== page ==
Back in 1970, Esquire ran a remarkable Lee Marvin interview, conducted by Roger Ebert. Actually, “conducted” is a bit of a strong word; as was his style in those days, he merely sat back and observed, the piece less a Q&A and more a series of impressions of the man. Marvin, who was drunk when the session began, spends the afternoon drinking more beer, listening to records, groping his girlfriend, joking about his infidelities, and talking shit. It’s a great interview — and the kind of thing you can’t imagine any star doing today. “These days the publicists only want to present the soundbite opportunity,” Ebert said of the piece years later, and he was right. We seldom get the chance to observe actors being, it seems, anything close to their actual selves. Except on Twitter. And that brings us to Jason Biggs, who (in this and many other ways) is no Lee Marvin.
Here’s what happened (h/t to the fine folks at Pajiba and Crushable): Mr. Biggs is apparently one of those people who watches and live-tweets The Bachelor, and I’ll leave you to form your own judgments on that. But apparently, during last night’s episode, he had some high-larious commentary to add:
First of all, let’s put aside the fact that if there was an election to appoint perpetual onscreen masturbator Jason Biggs as some kind of authority on beauty, they might wanna recount those votes. BUT I DIGRESS. Mostly, Mr. Biggs’ (presumably) humorous commentary is a bit of a shock for us Anything Else admirers, American Pie apologists, and (most recently) Orange Is the New Black fans, since the actor always seemed, at best, harmless. Come to find out, he’s sort of ugly and shallow — and he uses the word “chicks” unironically and repeatedly, a crime which should, at the very least, result in the confiscation of his smartphone.
But this, beyond breaking news and self-promotion and @emergencykittens, is Twitter’s greatest accomplishment: it removes the painstakingly constructed filter that protects terrible celebrities. The creation and presentation of a carefully cultivated public image dates back to Hollywood’s studio system, where movie stars were selected, groomed, trained, and displayed, their personal lives as attentively scripted as any of their films. Real-life romantic interests were cast for them, often from elsewhere in the studio stable; quirks, addictions, and peccadilloes were discreetly hidden. For a brief period after that system crumbled, there was a bit of an anything-goes, Wild West thing happening (hence that Ebert/Lee Marvin interview, and pieces like it; track down Ebert’s book A Kiss Is Still A Kiss and you’ll see what I mean). But then came the rise of the super-publicist, paid big bucks to keep their crazy clients on lockdown, which is why we’ve got the boring celebrity interview culture of today, where stars parse out the same five-minute answers to junket journalists over and over, which tells us all about the product they’re shilling, and nothing about who they are.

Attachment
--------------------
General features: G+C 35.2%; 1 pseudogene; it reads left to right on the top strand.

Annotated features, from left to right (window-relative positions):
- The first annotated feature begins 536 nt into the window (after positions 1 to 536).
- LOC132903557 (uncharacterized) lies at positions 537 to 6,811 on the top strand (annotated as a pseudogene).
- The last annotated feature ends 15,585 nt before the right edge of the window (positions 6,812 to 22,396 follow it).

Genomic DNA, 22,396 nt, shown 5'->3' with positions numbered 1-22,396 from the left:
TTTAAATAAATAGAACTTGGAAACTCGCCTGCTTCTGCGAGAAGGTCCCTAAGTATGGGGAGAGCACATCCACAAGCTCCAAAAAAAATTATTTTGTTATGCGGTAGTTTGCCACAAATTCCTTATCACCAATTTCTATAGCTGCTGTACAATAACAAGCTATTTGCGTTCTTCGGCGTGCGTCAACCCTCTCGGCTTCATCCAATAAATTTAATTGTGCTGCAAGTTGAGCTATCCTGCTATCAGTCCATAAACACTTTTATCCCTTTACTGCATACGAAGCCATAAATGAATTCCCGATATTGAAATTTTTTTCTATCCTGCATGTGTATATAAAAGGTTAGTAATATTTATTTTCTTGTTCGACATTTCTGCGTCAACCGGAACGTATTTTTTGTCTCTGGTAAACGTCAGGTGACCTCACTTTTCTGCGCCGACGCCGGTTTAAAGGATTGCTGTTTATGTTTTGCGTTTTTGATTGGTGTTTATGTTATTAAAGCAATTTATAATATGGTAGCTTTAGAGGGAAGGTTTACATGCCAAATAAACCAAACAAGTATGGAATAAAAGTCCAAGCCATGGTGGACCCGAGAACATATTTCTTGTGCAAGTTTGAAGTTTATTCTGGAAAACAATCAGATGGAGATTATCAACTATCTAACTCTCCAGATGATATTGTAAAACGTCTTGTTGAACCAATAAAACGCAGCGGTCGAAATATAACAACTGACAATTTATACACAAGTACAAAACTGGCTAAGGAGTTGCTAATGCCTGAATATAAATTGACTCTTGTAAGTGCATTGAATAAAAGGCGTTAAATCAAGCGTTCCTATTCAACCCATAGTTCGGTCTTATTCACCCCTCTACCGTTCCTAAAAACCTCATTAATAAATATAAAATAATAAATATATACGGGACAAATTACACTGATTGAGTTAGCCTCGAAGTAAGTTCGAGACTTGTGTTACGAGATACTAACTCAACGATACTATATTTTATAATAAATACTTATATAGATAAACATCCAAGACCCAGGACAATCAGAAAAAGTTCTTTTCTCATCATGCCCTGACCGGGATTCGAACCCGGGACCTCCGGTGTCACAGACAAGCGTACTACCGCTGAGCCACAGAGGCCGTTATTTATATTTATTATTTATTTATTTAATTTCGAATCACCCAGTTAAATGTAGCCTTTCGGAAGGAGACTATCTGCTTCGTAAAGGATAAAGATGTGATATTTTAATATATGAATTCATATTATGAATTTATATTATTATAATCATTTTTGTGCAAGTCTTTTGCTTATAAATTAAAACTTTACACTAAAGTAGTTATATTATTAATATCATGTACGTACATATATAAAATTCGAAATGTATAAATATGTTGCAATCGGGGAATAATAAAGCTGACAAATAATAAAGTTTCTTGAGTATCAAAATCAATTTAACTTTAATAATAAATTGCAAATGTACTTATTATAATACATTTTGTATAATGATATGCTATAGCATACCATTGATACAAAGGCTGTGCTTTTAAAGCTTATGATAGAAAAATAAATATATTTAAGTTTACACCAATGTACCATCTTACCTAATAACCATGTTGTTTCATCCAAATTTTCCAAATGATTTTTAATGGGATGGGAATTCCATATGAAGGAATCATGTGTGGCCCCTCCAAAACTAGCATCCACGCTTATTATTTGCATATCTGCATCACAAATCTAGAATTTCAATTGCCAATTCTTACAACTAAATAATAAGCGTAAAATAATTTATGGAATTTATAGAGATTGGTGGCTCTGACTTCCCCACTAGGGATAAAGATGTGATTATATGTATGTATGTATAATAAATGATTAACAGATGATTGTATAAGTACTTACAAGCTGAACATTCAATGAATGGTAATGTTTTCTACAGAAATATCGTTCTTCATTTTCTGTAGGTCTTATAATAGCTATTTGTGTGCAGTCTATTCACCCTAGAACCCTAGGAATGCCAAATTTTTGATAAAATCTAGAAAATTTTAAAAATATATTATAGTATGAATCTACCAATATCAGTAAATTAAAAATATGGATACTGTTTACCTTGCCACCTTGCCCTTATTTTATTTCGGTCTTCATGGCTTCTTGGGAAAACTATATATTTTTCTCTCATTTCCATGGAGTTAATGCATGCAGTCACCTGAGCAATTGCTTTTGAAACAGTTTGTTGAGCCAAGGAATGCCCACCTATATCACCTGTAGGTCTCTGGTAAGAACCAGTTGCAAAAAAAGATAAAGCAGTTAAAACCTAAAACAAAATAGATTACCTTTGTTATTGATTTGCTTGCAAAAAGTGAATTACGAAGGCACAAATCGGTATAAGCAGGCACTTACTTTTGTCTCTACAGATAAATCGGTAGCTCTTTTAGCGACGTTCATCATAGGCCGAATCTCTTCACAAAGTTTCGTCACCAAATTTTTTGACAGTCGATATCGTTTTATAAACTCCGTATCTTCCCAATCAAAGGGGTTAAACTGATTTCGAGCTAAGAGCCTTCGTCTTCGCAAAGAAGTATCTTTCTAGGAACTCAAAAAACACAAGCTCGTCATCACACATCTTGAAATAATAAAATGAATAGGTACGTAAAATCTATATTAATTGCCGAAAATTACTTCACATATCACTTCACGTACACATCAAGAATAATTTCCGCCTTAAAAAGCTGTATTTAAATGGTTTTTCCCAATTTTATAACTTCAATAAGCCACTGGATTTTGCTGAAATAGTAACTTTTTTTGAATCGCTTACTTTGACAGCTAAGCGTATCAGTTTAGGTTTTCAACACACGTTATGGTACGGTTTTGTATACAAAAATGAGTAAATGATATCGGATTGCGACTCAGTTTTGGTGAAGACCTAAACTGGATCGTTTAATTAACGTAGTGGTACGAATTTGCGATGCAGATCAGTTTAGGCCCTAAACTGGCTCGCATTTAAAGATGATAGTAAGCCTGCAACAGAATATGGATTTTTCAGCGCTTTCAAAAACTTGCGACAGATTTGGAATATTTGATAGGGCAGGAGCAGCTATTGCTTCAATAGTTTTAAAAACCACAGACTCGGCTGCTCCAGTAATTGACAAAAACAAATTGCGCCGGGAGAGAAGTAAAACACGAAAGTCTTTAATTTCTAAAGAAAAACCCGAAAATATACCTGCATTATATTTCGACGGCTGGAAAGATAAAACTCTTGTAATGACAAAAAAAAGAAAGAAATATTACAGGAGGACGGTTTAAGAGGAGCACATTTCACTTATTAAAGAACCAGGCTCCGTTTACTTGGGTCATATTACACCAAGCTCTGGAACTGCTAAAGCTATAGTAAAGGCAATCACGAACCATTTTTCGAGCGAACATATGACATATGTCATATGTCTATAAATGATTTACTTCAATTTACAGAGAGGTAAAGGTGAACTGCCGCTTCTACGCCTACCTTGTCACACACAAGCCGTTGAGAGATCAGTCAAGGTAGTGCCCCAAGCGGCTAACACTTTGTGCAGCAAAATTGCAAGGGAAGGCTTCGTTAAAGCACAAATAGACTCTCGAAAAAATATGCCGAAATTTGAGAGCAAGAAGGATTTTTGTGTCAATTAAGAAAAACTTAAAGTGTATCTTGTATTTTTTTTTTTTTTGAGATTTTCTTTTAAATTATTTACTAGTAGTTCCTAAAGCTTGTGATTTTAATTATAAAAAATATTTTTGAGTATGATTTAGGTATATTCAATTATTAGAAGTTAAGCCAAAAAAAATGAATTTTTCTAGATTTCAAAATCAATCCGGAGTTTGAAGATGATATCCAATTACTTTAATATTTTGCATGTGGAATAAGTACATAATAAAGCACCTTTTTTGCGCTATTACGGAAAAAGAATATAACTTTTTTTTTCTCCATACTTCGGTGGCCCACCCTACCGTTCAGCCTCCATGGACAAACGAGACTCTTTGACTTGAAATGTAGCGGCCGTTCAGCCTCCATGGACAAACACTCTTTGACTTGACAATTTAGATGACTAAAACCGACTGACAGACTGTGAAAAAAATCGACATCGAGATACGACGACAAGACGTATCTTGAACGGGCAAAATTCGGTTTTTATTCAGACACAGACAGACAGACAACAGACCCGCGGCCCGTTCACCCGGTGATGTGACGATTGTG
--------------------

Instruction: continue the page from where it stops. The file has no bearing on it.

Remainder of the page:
And in many ways, Twitter is part of that same beast — a promotional tool, to cultivate a persona. So who knows, maybe the people who are genuinely delightful on Twitter, like Mindy Kaling, Elizabeth Banks, Stephen Colbert, Melanie Lynskey, Anna Kendrick, and Joss Whedon are (or have their publicists) tweeting just as carefully as we are; you can’t put much stock in that. What’s certain is that it’s in few celebs’ best interest to get on Twitter and put on the persona of an asshole, and few publicists will let them do that, given the opportunity.
But when they’re out in the world with a phone burning a hole in their pocket and something stupid to say, the publicist can’t do much about it, and this is why Twitter is glorious. Without it, we might not know that Jim Carrey and Amanda Bynes are crazy, that Charlie Sheen is beyond crazy, that Ashton Kutcher is a wildly uninformed schmuck, that 50 Cent is a spoiled brat, that John Cusack is dull as toast, or that random NFL players are homophobes. OK, for at least a couple of those, we’d probably know. But it’s nice to have social media to confirm those suspicions, and to know exactly what kind of people we’re dealing with — for better or for worse.